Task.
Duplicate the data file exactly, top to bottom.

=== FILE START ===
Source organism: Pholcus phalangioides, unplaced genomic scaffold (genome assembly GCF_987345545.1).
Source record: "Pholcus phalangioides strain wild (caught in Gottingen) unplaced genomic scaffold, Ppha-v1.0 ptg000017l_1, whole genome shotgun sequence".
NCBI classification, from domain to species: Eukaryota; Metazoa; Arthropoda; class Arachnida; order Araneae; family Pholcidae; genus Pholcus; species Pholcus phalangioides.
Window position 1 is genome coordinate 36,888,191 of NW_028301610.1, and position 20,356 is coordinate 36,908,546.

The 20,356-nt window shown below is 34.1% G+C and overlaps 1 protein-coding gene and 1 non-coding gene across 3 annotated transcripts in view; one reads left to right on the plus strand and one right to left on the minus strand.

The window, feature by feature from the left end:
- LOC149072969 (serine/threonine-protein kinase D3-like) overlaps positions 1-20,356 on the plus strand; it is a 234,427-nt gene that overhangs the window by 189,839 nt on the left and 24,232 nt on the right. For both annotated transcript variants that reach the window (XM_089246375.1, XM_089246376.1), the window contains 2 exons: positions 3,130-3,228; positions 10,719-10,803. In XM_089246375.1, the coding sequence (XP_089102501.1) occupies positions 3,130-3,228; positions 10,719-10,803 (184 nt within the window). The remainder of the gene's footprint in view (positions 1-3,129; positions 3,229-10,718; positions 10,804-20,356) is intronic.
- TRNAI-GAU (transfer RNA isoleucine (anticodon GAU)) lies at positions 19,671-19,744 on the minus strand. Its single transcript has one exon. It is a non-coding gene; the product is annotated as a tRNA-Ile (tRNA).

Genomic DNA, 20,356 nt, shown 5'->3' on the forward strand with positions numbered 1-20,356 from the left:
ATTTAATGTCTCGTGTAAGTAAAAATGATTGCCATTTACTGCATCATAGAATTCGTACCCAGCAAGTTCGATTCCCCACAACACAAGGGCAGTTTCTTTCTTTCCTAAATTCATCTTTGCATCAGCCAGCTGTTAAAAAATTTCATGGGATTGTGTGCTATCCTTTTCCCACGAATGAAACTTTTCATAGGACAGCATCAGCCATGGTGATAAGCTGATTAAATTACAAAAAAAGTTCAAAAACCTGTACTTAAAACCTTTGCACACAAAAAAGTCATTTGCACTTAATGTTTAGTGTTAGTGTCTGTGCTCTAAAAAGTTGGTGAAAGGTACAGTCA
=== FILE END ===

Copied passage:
Source organism: Pholcus phalangioides, unplaced genomic scaffold (genome assembly GCF_987345545.1).
Source record: "Pholcus phalangioides strain wild (caught in Gottingen) unplaced genomic scaffold, Ppha-v1.0 ptg000017l_1, whole genome shotgun sequence".
NCBI classification, from domain to species: Eukaryota; Metazoa; Arthropoda; class Arachnida; order Araneae; family Pholcidae; genus Pholcus; species Pholcus phalangioides.
Window position 1 is genome coordinate 36,888,191 of NW_028301610.1, and position 20,356 is coordinate 36,908,546.

The 20,356-nt window shown below is 34.1% G+C and overlaps 1 protein-coding gene and 1 non-coding gene across 3 annotated transcripts in view; one reads left to right on the plus strand and one right to left on the minus strand.

The window, feature by feature from the left end:
- LOC149072969 (serine/threonine-protein kinase D3-like) overlaps positions 1-20,356 on the plus strand; it is a 234,427-nt gene that overhangs the window by 189,839 nt on the left and 24,232 nt on the right. For both annotated transcript variants that reach the window (XM_089246375.1, XM_089246376.1), the window contains 2 exons: positions 3,130-3,228; positions 10,719-10,803. In XM_089246375.1, the coding sequence (XP_089102501.1) occupies positions 3,130-3,228; positions 10,719-10,803 (184 nt within the window). The remainder of the gene's footprint in view (positions 1-3,129; positions 3,229-10,718; positions 10,804-20,356) is intronic.
- TRNAI-GAU (transfer RNA isoleucine (anticodon GAU)) lies at positions 19,671-19,744 on the minus strand. Its single transcript has one exon. It is a non-coding gene; the product is annotated as a tRNA-Ile (tRNA).

Genomic DNA, 20,356 nt, shown 5'->3' on the forward strand with positions numbered 1-20,356 from the left:
ATTTAATGTCTCGTGTAAGTAAAAATGATTGCCATTTACTGCATCATAGAATTCGTACCCAGCAAGTTCGATTCCCCACAACACAAGGGCAGTTTCTTTCTTTCCTAAATTCATCTTTGCATCAGCCAGCTGTTAAAAAATTTCATGGGATTGTGTGCTATCCTTTTCCCACGAATGAAACTTTTCATAGGACAGCATCAGCCATGGTGATAAGCTGATTAAATTACAAAAAAAGTTCAAAAACCTGTACTTAAAACCTTTGCACACAAAAAAGTCATTTGCACTTAATGTTTAGTGTTAGTGTCTGTGCTCTAAAAAGTTGGTGAAAGGTACAGTCA